Global meltdown fears among investors Monday generated some of the widest bank bond spreads seen since the industry's dark days at the beginning of the decade.

SunTrust Banks Inc. and Wachovia Corp., noted for their conservative strategies and lack of exposure overseas, were clear market favorites on a bad day overall for bank and other corporate bonds.

"This is worse than the 1987 crash because that was just one day," said one anxious trader. "Then the risk was junk (bonds), but people knew they had junk. Now investors in domestic bank bonds are suffering because of exposure in Latin America, Russia, and Japan."

Bond spreads are the difference between their own yields and those of Treasury securities. Widening spreads mean investors are selling bonds; narrowing spreads indicate bonds are in demand.

In a flight from global risk, investors flocked to Treasuries Monday, and spreads for SunTrust and Wachovia-seen as carefully managed, locally oriented institutions-widened by only 3 basis points. Meanwhile, bond spreads on First Union Corp. and Fleet Financial Group Inc. gapped out as much as 7 basis points.

But the truly dramatic action was among global players. Spreads on Chase Manhattan Corp., Citicorp, and other money-center banks' bonds ballooned by as much as 15 basis points. Bankers Trust Corp.'s paper was extended out as much as 20 basis points.

"Everybody thinks SunTrust and Wachovia are the safest names because they have conservative balance sheets and very conservative track records," said bank bond analyst Katherine Rossow of Chase Securities Inc. "They also do all of their banking domestically."

Moreover, although merger rumors have died down considerably, investors still believe these companies will eventually combine, creating one of the highest-rated U.S. banks, said one trader.

But the strongest quality of both companies is their quiet stability, said the trader. "These are solid companies that don't blow up the next day because of headlines in the paper."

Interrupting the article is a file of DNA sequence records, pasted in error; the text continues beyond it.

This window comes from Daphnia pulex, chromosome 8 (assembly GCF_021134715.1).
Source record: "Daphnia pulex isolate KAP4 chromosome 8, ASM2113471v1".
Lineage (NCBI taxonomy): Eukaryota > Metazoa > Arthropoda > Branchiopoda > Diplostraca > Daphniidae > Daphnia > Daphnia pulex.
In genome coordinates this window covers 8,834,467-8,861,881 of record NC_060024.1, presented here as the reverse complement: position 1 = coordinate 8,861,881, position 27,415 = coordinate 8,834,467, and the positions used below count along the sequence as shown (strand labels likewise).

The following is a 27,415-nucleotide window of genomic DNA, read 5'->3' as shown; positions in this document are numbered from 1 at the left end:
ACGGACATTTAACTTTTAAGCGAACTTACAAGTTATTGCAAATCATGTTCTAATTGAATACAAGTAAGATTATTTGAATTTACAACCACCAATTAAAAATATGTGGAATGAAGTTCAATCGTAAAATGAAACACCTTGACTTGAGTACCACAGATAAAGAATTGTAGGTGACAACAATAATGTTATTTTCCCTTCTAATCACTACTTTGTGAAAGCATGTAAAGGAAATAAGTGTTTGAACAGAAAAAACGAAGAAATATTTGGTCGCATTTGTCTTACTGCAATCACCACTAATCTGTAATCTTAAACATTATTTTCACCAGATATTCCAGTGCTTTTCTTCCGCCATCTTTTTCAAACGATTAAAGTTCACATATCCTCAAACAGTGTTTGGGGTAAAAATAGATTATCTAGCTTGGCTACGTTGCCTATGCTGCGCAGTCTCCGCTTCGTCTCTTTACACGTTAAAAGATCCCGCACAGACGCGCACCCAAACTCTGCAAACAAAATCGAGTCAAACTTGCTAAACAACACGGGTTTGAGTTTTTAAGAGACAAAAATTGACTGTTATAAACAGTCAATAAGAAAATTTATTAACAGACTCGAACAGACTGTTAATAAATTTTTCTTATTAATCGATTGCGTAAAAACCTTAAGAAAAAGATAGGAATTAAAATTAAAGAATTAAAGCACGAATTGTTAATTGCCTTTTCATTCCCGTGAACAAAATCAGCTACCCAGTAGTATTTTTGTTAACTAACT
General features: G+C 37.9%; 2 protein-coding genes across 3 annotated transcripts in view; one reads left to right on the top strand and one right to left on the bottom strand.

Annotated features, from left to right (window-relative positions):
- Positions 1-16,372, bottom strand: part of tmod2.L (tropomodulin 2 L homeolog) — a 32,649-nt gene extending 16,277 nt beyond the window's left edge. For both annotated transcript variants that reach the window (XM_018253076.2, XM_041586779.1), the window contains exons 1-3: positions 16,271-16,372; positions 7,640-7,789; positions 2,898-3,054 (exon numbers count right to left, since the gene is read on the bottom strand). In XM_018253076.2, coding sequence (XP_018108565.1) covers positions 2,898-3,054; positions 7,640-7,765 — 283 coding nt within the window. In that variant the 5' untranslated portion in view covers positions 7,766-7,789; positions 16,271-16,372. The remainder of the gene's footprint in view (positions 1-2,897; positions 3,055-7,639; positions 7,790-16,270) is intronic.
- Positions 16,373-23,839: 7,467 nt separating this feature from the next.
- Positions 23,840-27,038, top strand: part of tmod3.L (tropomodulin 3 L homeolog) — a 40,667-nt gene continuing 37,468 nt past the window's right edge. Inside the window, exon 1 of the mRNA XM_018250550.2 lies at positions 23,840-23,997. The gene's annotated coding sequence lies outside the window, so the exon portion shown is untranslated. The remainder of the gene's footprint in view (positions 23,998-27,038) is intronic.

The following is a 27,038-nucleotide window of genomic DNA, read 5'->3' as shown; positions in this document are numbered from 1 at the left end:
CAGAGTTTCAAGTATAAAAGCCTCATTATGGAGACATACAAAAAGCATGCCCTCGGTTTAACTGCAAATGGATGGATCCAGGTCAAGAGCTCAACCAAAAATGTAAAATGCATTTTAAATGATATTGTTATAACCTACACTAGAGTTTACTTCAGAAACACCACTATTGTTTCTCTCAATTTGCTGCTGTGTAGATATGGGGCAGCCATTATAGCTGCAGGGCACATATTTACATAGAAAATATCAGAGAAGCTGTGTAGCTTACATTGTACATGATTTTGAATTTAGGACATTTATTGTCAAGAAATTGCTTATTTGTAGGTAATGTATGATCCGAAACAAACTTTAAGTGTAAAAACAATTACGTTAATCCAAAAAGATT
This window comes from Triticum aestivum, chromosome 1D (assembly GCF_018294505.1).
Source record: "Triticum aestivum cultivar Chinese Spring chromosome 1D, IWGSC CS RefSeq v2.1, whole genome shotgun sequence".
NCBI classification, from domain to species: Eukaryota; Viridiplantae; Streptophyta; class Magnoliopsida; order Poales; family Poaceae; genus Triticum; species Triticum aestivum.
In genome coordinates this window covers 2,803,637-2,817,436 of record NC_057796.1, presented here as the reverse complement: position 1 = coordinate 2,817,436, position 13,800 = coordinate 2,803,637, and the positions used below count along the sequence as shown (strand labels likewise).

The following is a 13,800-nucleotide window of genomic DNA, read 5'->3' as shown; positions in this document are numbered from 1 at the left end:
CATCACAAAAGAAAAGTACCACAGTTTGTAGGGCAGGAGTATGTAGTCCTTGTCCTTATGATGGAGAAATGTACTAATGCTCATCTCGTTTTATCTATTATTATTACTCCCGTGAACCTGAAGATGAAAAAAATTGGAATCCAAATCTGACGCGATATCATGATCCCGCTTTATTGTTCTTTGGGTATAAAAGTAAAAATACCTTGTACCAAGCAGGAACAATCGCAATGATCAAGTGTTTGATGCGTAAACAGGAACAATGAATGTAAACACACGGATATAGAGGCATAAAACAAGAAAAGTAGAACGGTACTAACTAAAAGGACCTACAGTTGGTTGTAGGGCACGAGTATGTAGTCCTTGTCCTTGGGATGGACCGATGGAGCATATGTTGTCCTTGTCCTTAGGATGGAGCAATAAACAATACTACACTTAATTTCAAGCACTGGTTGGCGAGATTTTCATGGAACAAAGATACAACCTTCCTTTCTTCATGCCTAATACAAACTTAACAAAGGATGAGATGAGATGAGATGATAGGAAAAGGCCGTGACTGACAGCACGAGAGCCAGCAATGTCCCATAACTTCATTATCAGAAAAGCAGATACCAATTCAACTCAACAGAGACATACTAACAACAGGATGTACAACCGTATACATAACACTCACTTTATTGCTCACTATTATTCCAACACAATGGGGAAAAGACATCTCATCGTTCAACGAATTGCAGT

John B. Works, corporate bond strategist at J.P. Morgan Securities Inc., pointed out that the bonds of First Union and those of the new Wells Fargo are also performing better than the rest of the group because of their companies' domestic focus.

"They both have good, strong cores and do not have big trading operations," said Mr. Works. "The recipe for not doing well in the market is having a large international focus."

In general, bonds of regional banking companies have outperformed those of money-centers during the meltdown in the capital markets as investors have steadily upgraded their fixed-income portfolios to banks with strong ratings and good stories.

"I would not describe it as a flight to quality," said Ms. Rossow who remains bullish on some money-center bonds. "It is more a flight away from companies that have exposure to the emerging markets."

The market is working more on "fear than logic," said Ms. Rossow. "We have not seen spreads this wide since 1991, and that was when the U.S. banking system was collapsing and there were serious endemic problems among American banks.

"But the banking system now is in robust condition, with strong asset quality, capital ratios, and has the lowest level of nonperforming assets it has had in a long time," she said.

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